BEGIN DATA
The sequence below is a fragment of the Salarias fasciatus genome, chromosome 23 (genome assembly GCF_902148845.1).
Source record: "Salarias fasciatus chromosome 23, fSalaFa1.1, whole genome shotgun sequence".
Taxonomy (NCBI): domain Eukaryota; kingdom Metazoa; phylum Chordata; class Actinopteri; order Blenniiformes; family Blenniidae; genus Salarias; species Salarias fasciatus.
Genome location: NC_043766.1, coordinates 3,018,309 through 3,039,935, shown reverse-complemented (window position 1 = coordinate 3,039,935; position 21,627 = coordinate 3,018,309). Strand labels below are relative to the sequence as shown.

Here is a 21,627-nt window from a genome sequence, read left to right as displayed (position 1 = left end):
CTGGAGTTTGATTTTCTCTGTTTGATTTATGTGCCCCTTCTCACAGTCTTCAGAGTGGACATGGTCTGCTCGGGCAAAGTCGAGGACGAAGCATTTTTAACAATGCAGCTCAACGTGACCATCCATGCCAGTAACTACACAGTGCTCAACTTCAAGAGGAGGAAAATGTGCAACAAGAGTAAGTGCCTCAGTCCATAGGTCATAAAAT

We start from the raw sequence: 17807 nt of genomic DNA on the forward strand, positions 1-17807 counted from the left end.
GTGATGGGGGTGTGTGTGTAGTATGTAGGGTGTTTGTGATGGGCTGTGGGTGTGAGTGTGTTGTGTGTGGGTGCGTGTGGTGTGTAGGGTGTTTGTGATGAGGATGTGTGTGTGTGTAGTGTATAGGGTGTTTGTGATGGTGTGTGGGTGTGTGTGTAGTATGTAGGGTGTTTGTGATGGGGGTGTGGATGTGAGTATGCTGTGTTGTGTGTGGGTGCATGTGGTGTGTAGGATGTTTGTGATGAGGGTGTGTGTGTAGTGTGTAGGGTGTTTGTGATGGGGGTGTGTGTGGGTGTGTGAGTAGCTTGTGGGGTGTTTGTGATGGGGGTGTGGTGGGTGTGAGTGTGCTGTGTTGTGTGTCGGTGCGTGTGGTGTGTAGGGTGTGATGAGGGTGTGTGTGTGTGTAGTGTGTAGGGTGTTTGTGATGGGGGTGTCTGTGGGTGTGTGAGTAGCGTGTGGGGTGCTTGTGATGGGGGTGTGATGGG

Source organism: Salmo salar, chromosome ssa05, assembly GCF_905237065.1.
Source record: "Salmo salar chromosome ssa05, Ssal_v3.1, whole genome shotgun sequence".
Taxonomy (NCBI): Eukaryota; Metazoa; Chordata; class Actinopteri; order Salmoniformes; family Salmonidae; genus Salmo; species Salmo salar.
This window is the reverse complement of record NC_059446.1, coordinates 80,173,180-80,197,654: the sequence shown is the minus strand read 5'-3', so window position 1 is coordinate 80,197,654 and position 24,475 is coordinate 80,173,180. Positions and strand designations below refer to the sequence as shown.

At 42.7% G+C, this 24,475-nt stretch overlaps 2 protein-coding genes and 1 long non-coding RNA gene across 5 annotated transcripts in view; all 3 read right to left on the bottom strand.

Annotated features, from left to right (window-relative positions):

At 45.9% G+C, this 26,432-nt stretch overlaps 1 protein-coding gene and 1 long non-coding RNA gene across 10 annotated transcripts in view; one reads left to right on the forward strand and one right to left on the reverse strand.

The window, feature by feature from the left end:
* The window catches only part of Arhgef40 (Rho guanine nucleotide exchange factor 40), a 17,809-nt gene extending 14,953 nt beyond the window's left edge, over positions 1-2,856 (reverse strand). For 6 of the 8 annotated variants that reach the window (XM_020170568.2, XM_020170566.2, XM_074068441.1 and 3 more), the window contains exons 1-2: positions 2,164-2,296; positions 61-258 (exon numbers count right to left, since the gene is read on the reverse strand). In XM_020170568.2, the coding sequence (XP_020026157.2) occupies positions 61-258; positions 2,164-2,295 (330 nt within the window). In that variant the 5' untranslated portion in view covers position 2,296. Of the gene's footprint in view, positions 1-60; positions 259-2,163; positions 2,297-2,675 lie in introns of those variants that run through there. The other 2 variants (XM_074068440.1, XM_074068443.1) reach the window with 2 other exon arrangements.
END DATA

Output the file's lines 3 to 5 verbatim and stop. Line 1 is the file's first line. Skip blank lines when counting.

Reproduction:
Taxonomy (NCBI): domain Eukaryota; kingdom Metazoa; phylum Chordata; class Actinopteri; order Blenniiformes; family Blenniidae; genus Salarias; species Salarias fasciatus.
Genome location: NC_043766.1, coordinates 3,018,309 through 3,039,935, shown reverse-complemented (window position 1 = coordinate 3,039,935; position 21,627 = coordinate 3,018,309). Strand labels below are relative to the sequence as shown.

Here is a 21,627-nt window from a genome sequence, read left to right as displayed (position 1 = left end):